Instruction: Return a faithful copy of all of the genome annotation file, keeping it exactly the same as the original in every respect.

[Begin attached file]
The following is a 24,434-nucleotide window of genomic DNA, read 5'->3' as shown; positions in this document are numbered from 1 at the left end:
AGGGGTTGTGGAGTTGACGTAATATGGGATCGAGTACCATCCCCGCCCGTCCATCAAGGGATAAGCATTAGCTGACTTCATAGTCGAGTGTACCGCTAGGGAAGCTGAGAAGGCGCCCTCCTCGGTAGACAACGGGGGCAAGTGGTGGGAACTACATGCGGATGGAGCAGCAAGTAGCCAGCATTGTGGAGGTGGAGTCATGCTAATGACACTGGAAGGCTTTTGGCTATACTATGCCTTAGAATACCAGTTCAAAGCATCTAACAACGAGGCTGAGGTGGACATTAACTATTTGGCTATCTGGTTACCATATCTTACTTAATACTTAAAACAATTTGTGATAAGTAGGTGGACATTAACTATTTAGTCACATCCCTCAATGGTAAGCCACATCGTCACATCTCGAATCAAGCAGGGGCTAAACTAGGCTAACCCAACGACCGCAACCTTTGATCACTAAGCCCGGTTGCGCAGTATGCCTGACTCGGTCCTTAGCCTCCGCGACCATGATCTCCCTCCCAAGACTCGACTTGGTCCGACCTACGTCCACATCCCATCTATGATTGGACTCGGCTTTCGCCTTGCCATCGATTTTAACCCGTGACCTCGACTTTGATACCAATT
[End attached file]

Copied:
The following is a 24,434-nucleotide window of genomic DNA, read 5'->3' as shown; positions in this document are numbered from 1 at the left end:
AGGGGTTGTGGAGTTGACGTAATATGGGATCGAGTACCATCCCCGCCCGTCCATCAAGGGATAAGCATTAGCTGACTTCATAGTCGAGTGTACCGCTAGGGAAGCTGAGAAGGCGCCCTCCTCGGTAGACAACGGGGGCAAGTGGTGGGAACTACATGCGGATGGAGCAGCAAGTAGCCAGCATTGTGGAGGTGGAGTCATGCTAATGACACTGGAAGGCTTTTGGCTATACTATGCCTTAGAATACCAGTTCAAAGCATCTAACAACGAGGCTGAGGTGGACATTAACTATTTGGCTATCTGGTTACCATATCTTACTTAATACTTAAAACAATTTGTGATAAGTAGGTGGACATTAACTATTTAGTCACATCCCTCAATGGTAAGCCACATCGTCACATCTCGAATCAAGCAGGGGCTAAACTAGGCTAACCCAACGACCGCAACCTTTGATCACTAAGCCCGGTTGCGCAGTATGCCTGACTCGGTCCTTAGCCTCCGCGACCATGATCTCCCTCCCAAGACTCGACTTGGTCCGACCTACGTCCACATCCCATCTATGATTGGACTCGGCTTTCGCCTTGCCATCGATTTTAACCCGTGACCTCGACTTTGATACCAATT